Prepared for a wet year?
By Madiha Al-Junaid (This article was written during the rainy time this summer, July and August. At that time Yemen witnessed a generous wet season this year).
Last year, 2015, was recorded as a dry year in Yemen. That had impacted the atmosphere, agricultural production, and the water table level in many villages; countryside areas; and main cities. This year on the contrary witnessed heavy rains and floods in many areas during its two rainy seasons, from March to May and July to September.
Despite the fact that the farms were extensively irrigated where rain amounts fulfilled lands’ needs and many areas turned widely green, the country doesn’t have good structures nor roads to adapt to such situations of heavy rains. Houses in some poor areas got damaged, and roads in many parts of the main cities, let alone in those in the villages and countryside, are damaged too until this very moment; causing trouble and traffic to the population.
In housing areas near the northern mountains surrounding the capital city of Sana’a lies the house of a modest-living family. They have a small car and a one-floor house made of bricks. The house stands bare against nature, storms and rain. The issue with heavy rain and unexpected floods coming down from top of the mountain is the huge rocks coming along the way blocking their already-damaged roads. This makes cars unable to drive all the way to the main road, and hence the residents of the area need to walk long distances to reach public transportation. We are here speaking about the main capital city, what about other less ‘cared-for’ places?
Destructed roads (Intisar Al-Amri)
“The problem is not the flood and what it brings, the problem is having a government that wouldn’t blink an eye for what happened. It is usually us (the residents of the area) who collect money and rent a wheel loader to get all those huge rocks away from the road and our houses. Still, it takes them too long to pay and many who care none wouldn’t necessarily pay,” a female resident said.
Cleaned road (Intisar Al-Amri)
Not only the roads near the mountains that get damaged, the main roads do too. Driving around in Sana’a you realize how roads are being seriously damaged. Cars are suffering to get through the different roundabouts with those huge potholes on the ground.
“We already have the burden of those cement, rope and earth speed humps, and now those holes that restricts the movement of cars and cause traffic, not to mention the damage to cars that they cause,” a taxi driver complained. From an engineering point of view, the roads construction materials used are of low quality, “hence damages and holes is what we see when rain falls heavily,” an engineer explains. Moreover, vats and similar structures are not well-implemented in the roads, thus rain drains very slowly where in many times as mentioned causing chuckholes, and breakdown of cars’ engines where then insane traffic is witnessed.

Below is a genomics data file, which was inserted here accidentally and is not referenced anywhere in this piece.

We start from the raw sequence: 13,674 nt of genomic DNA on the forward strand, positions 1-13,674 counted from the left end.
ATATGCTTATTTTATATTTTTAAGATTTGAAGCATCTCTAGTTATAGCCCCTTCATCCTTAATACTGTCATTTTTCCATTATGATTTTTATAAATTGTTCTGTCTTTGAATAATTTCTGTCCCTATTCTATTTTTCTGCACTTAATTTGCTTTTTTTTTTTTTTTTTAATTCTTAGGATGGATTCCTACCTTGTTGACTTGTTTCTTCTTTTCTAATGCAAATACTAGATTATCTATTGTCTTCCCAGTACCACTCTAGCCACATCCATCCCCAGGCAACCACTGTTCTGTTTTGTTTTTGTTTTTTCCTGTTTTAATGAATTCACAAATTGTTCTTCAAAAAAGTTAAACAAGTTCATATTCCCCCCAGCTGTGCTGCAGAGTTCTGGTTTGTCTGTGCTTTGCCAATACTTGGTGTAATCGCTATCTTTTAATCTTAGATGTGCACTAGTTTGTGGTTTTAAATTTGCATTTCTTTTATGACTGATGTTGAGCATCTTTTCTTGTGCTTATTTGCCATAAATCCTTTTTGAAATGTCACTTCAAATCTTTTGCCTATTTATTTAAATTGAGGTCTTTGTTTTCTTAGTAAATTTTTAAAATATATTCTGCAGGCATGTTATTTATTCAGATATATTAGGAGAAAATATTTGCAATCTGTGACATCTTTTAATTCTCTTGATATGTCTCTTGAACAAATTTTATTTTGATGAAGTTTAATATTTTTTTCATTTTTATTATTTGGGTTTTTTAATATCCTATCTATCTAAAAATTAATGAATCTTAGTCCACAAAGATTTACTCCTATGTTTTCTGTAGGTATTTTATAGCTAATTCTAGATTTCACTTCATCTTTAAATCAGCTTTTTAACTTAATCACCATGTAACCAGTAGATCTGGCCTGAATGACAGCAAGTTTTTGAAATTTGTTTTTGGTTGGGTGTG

Potholes in the roads (Wael Al-Derwish)
The bright side
Despite all burdens caused by the lack of care when talking about roads construction in Sana’a and several other parts of the country, the rain came in as a blessing for all the people. Atmosphere and high temperature degrees were cooled down, and it “seemed like we had no hot summer during the rainy days,” a neighbor of mine mentioned delightfully.
There are too many benefits/ blessings to mention in this sheet, however, two main things I will pay attention to: Grass for the cattle; and the seasonal fruits.
Grass for the cattle
The rain revived not only the dry and dusty atmosphere, but also the lands. Green is everywhere, and hence grass covers most areas that we used to see nothing in but brown dirt. This is good for the cattle specifically in the main city as the owners usually take them to garbage places to feed from, causing diseases and poisoning to consumers.
“It looks healthy having the sheep and goats feed from grass. They are fed by nature,” said an old lady who mentioned she was fed up with cattle owners who guide their cattle to garbage locations for food.
Grass growing at unexpected places feeding cattle (Madiha Al-Junaid)
Last year did not witness this year’s variety of fruit production. Fruits from peach, banana, and others are available with low prices, unlike the past year when all fruits prices went high.
During this season we had many options to go for in the local fruits market. This is not only a good thing for the consuming population, but for the farmers and marketers as well. In conclusion, it seems like we are never prepared here in Yemen, we are just floating with the waves. There is an urgent need for strategies, adaptation plans, very-good-quality construction, and sustainable agricultural food production. It is good to look at the bright side of rain that comes along with greener environment and better agricultural production, however, it is smart and important to be set and prepared for what comes with the rain.